We agree with the sound reasoning of the Fifth Circuit Court of Appeals in Reyes v. Wyeth Laboratories, 498 F2d 1264, 1276 (5th Cir. 1974): "We cannot quarrel with the general proposition that where prescription drugs are concerned, the manufacturer's duty to warn is limited to an obligation to advise the prescribing physician of any potential dangers that may result from the drug's use. This special standard for prescription drugs is an understandable exception to the Restatement's general rule that one who markets goods must warn foreseeable ultimate users of dangers inherent in his products. See Restatement (Second) of Torts, Section 388 (1965). Prescription drugs are likely to be complex medicines, esoteric in formula and varied in effect. As a medical expert, the prescribing physician can take into account the propensities of the drug, as well as the susceptibilities of his atient. His is the task of weighing the benefits of any medication against its potential dangers. The choice he makes is an informed one, an individualized medical judgment bottomed on a knowledge of both patient and palliative. Pharmaceutical companies then, who must warn ultimate purchasers of dangers inherent in patent drugs sold over the counter, in selling prescription drugs are required to warn only the prescribing physician, who acts as a 'learned intermediary' between manufacturer and consumer."
2. On appeal the bulk of plaintiff's argument is devoted to urging reversal on the trial court's failure to rule that Richardson-Merrell was liable under the doctrine of strict liability, regardless of any negligence on its part. While it was briefly suggested in response to Richardson-Merrell's motion for summary judgment that such a recovery should lie under recent decisions, as earlier pointed out, the trial judge specifically ruled that the complaint lay only in negligence. No objection was made to this order, and "The pre-trial order controls the subsequent trial, unless objected to. Code Ann. 81A-116. See Milton Inn, Inc. v. Spiva, 138 Ga. App. 843 (1) (227 SE2d 525)
; Goolsby v. Allstate Ins. Co., 130 Ga. App. 881 (1) (204 SE2d 789)
. Appellant cannot now for the first time object to the specification of the issue contained in the pre-trial order." Brumby v. Brooks, 140 Ga. App. 210
, 211 (230 SE2d 359
) (1976). Nor can they argue on appeal the merits of issues excluded from consideration on the trial of the case. Pilkenton v. Eubanks, 139 Ga. App. 673
(1(a)) (229 SE2d 146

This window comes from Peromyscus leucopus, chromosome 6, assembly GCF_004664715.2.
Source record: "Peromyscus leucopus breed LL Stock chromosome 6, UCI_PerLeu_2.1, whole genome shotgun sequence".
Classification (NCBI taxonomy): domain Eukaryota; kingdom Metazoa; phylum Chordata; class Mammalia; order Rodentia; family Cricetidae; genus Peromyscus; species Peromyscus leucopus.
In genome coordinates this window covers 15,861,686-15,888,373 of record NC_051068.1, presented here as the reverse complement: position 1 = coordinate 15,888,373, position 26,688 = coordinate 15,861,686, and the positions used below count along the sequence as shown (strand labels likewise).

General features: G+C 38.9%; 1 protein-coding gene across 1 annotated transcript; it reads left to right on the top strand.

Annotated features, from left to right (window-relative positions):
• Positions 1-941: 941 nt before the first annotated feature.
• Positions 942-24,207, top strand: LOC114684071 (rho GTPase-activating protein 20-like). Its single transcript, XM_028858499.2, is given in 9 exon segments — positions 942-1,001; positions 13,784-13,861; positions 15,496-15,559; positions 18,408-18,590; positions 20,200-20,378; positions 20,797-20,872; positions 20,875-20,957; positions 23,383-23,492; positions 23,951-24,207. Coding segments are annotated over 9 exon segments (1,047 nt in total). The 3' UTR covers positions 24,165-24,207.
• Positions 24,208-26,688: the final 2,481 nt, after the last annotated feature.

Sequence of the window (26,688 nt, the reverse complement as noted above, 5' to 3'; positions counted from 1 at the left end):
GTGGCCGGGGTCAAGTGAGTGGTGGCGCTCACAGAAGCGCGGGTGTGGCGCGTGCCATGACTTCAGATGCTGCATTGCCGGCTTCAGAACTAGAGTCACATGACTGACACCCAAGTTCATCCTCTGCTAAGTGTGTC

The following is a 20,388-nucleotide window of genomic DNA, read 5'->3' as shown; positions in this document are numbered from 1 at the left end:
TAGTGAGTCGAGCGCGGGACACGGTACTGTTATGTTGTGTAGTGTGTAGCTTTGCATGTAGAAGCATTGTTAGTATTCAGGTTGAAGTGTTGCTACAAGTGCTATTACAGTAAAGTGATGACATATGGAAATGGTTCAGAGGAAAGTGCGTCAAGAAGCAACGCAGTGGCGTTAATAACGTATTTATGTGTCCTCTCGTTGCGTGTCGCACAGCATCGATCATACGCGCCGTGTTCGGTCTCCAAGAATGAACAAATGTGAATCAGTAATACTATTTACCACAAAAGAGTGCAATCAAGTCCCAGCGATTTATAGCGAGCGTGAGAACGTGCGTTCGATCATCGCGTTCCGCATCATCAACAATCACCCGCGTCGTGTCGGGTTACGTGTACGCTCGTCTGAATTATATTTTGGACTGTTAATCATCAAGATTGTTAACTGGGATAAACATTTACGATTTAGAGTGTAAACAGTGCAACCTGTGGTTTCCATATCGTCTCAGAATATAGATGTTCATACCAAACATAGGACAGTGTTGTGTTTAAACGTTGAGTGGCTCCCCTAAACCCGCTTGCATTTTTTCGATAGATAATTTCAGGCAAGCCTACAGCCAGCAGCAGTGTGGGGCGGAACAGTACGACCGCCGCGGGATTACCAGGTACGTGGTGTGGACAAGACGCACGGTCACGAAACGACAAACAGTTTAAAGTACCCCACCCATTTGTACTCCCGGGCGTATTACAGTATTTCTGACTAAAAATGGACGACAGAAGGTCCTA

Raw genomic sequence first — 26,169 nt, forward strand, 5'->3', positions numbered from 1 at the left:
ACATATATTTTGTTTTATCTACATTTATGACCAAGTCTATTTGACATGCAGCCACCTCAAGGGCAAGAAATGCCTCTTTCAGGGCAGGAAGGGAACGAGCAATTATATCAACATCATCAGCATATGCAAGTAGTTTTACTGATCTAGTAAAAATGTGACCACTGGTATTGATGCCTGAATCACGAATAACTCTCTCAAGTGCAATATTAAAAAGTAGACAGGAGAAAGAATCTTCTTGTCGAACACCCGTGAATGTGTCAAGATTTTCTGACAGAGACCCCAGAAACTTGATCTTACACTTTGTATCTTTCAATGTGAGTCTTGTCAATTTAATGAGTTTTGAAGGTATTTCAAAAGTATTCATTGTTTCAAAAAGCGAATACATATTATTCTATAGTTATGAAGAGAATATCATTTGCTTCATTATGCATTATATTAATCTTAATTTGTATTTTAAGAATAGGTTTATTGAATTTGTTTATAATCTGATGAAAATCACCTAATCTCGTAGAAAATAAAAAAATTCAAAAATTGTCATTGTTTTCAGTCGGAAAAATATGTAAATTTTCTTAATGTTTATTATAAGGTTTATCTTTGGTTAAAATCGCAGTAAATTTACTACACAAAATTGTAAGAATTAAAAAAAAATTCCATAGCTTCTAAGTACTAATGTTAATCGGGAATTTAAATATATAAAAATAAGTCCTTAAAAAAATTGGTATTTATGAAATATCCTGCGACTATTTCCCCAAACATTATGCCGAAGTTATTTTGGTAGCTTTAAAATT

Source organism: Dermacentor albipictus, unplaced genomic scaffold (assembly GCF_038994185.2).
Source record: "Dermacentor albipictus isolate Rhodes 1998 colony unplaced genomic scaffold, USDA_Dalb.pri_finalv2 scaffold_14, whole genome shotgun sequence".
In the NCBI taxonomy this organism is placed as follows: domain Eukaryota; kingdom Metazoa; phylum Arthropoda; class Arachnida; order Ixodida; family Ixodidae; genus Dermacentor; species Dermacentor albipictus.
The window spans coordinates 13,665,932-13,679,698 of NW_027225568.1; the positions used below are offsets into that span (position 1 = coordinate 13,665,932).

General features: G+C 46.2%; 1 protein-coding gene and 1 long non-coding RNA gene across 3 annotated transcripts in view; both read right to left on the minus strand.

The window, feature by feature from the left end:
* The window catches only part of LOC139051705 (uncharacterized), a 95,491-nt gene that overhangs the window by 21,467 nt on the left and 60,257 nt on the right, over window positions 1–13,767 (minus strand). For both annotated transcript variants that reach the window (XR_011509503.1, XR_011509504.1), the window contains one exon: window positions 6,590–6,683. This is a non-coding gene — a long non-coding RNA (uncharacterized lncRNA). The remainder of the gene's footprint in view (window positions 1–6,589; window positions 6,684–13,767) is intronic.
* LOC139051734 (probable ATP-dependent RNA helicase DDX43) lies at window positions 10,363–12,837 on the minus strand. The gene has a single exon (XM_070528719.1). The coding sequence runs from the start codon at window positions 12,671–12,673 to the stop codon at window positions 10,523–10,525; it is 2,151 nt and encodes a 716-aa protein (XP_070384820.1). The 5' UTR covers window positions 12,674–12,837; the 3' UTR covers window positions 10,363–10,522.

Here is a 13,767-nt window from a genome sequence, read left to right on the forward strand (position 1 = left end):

MCMURRAY, Judge, concurring in part and dissenting in part.
As to the affirmance of the grant of summary judgment in this negligence case where plaintiffs did not base their claims upon strict liability but solely on negligence, I fully concur.
However, l cannot agree to the reasoning of the majority in Division 2 with reference to the law as to pre-trial orders. There has been no trial in this case and the pre-trial order does not in any way control. However, in this instance there has been no pre-trial order but merely a reference to the trial court specifically ruling that the complaint lay only in negligence. Both Milton Inn, Inc. v. Spiva, 138 Ga. App. 843 (1) (227 SE2d 525)
, and Goolsby v. Allstate Ins. Co., 130 Ga. App. 881 (204 SE2d 789)
, cited by the majority, involve final judgments, one alter a trial by jury and the other by the court sitting without a jury. In the case of Brumby v. Brooks, 140 Ga. App. 210
, 211 (230 SE2d 359
), also cited, wherein the statement is again made that the pre-trial order controls the subsequent trial, it is shown that it also involves a final judgment alter a trial. The case of Pilkenton v. Eubanks, 139 Ga. App. 673 (1)
(a) (229 SE2d 146
), also involves a final judgment after trial. None of these cases is controlling here.
I concur with the majority only because the pleadings do not establish that plaintiffs were seeking judgment under the products liability law but were seeking damages by reason of the negligence of the various defendants. Under no circumstances can I agree that we are bound by the trial judge specifically ruling that the complaint lay only in negligence. However, looking at the pleadings it is clearly established that the complaint is only for negligence.
I, therefore, respectfully dissent to Division 2, although I concur in the judgment of affirmance.